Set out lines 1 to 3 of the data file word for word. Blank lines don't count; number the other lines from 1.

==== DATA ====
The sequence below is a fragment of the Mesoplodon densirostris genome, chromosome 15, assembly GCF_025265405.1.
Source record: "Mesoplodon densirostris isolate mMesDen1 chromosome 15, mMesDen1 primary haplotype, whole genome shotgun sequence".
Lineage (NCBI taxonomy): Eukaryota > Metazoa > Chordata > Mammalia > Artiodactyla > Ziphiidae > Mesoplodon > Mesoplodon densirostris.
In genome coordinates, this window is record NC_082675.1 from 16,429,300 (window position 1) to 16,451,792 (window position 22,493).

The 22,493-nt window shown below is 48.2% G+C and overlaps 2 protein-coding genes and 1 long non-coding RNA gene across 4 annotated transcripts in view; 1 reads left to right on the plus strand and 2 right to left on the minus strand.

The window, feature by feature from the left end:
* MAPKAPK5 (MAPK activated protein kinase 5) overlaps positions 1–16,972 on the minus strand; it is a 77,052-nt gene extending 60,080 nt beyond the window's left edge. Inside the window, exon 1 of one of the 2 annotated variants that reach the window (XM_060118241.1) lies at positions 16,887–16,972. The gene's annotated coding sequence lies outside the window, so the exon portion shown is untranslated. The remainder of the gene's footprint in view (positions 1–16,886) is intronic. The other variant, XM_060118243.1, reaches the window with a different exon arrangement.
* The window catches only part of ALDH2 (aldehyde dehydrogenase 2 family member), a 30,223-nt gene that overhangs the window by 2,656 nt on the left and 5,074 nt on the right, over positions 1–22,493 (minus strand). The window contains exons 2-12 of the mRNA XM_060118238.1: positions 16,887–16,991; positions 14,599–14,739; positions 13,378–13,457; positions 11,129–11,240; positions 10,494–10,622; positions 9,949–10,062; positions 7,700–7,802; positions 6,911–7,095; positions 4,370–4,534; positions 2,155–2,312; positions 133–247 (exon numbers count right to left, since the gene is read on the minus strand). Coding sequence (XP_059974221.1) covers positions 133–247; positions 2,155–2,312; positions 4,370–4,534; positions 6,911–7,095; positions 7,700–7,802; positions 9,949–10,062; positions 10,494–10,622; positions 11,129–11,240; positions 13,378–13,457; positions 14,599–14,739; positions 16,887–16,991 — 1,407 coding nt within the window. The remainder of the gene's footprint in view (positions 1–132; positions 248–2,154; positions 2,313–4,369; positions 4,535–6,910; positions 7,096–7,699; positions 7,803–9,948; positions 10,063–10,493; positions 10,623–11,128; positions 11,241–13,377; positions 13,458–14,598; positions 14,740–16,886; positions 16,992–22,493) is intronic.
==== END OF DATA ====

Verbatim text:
The sequence below is a fragment of the Mesoplodon densirostris genome, chromosome 15, assembly GCF_025265405.1.
Source record: "Mesoplodon densirostris isolate mMesDen1 chromosome 15, mMesDen1 primary haplotype, whole genome shotgun sequence".
Lineage (NCBI taxonomy): Eukaryota > Metazoa > Chordata > Mammalia > Artiodactyla > Ziphiidae > Mesoplodon > Mesoplodon densirostris.